Posts Tagged ‘systems biology’

Author and Reporter: Anamika Sarkar, Ph.D.

Targeted therapies are proven approaches in Cancer and other complicated diseases. Degrees of activation of measured EGFR and ERB2/HER2 in cancer cells are thought of one of the ways to identify the scale of aggressiveness of cancer in tissues.  There are drugs, mostly for breast cancer, which targets inhibition of these receptors. Lapatinib (Tykerb, GSK – see Source for other targeted drugs) is the first drug which inhibits both EGFR and ERB2/HER2 gave hope to cancer patients, especially advanced ERB2-postive or metastatic breast cancer patients. Despite of proven high efficacy, Lapatinib didn’t show promising results in clinical responses due to acquired resistance.

Komurov et. al. (Mol. Systems.Biol., 2012) used network analysis along with experimental findings on cultured human breast cancer cell lines (SKBR3) and showed that a large part of acquired resistance to Lapatinib is due to  increased levels of activated states of glucose deprivation signaling network. The authors cultured ERB2-positive SKBR3 cells with increasing doses of Lapatinib, to make the control cell lines for analyzing their experimental results in comparison with (SKBR3- R),SKBR3-Resistant cells. Their Western Blot analysis showed that Lapatinib was successful to inhibit down signaling pathways to ERB2 and EGFR in both control and resistant cells however fails to induce apoptotic pathways in resistant cells when compared with the controlled cells.

To identify other factors which can influence the differential effects of Lapatinib on controlled and resistant cell lines, Komurov et. al. used a data biased random walk network analysis method called Netwalk (Komurov et. al. PLOS Comp Biol., 2010). Their method is data driven and based on comparative network analysis of gene expressions at different conditions rather than network analysis at one gene level. Their network analysis identified presence of high levels of genes which act as compensatory mechanisms for glucose deprivation (as shown in Figure 2 of the paper Komurov et. al. (2012) Figure 2). They showed validation of their network analysis findings using Western Blot analysis (as shown in Figure 3 of the paper Komurov et.al. (2012) Figure 3).


The authors’ results not only show a nice elegant way of finding new information using network analysis and experimental techniques together, but also points out an important concept which can be future of cancer therapy. Their results show that along with targeting mutated Oncogenes eg., EGFR and ERB2/HER2 as in case of Lapatinib, additional way of controlling the pathway of deprivation of glucose, can achieve better clinical responses for cancer patients with aggressive levels of cancer. Targeting glucose or pathways of glucose can be tricky, because of its ubiquitous links to many physiological functions, including metabolism. However, the levels at which these pathways need to be targeted to achieve certain positive responses at in-vitro, supported by systems biology methods, and then in-vivo studies can be informative.  Moreover, targeting many parts in the network in smaller amounts, along with targeted cancer drugs, may produce interesting results.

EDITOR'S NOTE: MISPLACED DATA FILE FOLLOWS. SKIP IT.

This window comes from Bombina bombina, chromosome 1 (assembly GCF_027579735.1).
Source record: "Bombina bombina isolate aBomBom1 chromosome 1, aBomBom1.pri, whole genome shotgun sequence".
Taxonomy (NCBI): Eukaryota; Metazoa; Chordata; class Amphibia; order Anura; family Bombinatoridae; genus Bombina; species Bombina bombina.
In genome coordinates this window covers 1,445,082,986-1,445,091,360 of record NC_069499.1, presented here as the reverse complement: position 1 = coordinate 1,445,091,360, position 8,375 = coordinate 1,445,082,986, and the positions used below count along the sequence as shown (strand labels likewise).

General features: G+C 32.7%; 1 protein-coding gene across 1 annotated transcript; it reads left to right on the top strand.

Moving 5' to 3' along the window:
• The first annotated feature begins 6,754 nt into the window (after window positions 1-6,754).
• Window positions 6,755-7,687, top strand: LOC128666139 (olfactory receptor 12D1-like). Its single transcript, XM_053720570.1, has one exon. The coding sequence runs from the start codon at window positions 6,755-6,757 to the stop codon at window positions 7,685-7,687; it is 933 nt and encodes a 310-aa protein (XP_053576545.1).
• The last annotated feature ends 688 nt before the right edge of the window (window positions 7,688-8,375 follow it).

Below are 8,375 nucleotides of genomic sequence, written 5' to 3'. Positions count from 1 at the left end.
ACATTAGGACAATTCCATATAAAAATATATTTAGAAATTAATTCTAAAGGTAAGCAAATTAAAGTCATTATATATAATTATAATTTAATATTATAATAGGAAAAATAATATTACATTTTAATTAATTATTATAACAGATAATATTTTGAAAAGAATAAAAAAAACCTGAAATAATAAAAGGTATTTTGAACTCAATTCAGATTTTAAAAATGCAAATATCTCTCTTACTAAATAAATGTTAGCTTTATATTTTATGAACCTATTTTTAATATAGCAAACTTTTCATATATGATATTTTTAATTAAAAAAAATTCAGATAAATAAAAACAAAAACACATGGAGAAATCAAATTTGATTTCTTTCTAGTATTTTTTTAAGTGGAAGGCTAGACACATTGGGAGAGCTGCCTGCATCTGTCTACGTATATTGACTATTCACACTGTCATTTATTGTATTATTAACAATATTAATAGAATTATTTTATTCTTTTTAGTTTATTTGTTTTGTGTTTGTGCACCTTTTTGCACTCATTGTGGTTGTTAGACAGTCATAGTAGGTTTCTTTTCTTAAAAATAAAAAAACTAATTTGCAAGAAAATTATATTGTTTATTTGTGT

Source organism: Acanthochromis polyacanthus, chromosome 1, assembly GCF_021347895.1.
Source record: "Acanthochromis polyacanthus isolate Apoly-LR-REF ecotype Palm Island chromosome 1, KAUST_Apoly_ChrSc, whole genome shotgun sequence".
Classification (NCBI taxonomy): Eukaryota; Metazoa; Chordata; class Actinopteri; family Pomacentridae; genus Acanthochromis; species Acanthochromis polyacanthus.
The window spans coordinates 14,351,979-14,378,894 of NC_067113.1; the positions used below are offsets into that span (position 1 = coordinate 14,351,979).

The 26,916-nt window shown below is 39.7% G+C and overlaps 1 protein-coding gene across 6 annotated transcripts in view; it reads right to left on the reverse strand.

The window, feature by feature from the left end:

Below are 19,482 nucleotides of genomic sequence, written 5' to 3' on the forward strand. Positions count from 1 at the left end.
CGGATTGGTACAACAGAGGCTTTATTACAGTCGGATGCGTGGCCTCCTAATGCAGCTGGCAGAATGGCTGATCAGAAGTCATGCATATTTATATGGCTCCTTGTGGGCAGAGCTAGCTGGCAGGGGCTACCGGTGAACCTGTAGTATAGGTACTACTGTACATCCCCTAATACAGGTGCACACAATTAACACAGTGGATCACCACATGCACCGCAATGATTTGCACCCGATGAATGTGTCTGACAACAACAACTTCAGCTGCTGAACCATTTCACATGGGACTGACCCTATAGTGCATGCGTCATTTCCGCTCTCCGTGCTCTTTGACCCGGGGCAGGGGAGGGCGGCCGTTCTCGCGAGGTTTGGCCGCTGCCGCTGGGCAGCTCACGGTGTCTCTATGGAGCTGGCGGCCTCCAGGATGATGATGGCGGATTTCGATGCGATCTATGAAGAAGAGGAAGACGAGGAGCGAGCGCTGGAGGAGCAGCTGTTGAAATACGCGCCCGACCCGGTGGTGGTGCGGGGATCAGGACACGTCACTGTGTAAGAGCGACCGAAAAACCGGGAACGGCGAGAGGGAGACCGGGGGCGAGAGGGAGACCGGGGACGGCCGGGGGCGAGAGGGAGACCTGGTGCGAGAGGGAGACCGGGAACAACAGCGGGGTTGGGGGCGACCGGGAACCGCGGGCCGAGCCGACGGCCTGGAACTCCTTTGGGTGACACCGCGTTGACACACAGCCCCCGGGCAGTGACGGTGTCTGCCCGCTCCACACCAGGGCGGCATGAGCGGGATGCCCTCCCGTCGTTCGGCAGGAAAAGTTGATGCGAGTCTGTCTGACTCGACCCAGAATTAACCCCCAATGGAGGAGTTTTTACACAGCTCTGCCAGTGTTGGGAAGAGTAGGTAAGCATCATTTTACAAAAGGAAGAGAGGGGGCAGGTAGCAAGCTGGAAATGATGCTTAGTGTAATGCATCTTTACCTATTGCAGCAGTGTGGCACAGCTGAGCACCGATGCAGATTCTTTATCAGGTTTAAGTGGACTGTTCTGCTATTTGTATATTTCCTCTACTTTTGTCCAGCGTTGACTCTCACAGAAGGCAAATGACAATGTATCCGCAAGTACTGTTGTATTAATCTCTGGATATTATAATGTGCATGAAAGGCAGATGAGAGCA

Komurov et.al. (2012) : http://www.ncbi.nlm.nih.gov/pubmed/22864381

A News and Views on Lapatinib (2005) : http://www.emilywaltz.com/Herceptin.pdf

Komurov et.al. (2010) – Article published on methods of Netwalk : http://www.ncbi.nlm.nih.gov/pubmed/20808879

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Reporter: Aviva Lev-Ari, PhD, RN


An overarching approach to several disciplines:

  • Other Genomics related subdisciplines:
  • The Biomedical Computing Space

An illustration of the systems approach to biology



The National Centers for Biomedical Computing (NCBCs) are part of the U.S. NIH plan to develop and implement the core of a universal computing infrastructure that is urgently needed to speed progress in biomedical research. Their mission is to create innovative software programs and other tools that will enable the biomedical community to integrate, analyze, model, simulate, and share data on human health and disease.

Biomedical Information Science and Technology Initiative (BISTI): Recognizing the potential benefits to human health that can be realized from applying and advancing the field of biomedical computing, the Biomedical Information Science and Technology Initiative (BISTI) was launched at the NIH in April 2000. This initiative is aimed at making optimal use of computer science and technology to address problems in biology and medicine. The full text of the original BISTI Report (June 1999) is available.

Current Centers

National Center for Simulation of Biological Structures (SimBioS) at Stanford University
National Center for the Multiscale Analysis of Genomic and Cellular Networks (MAGNet) at Columbia University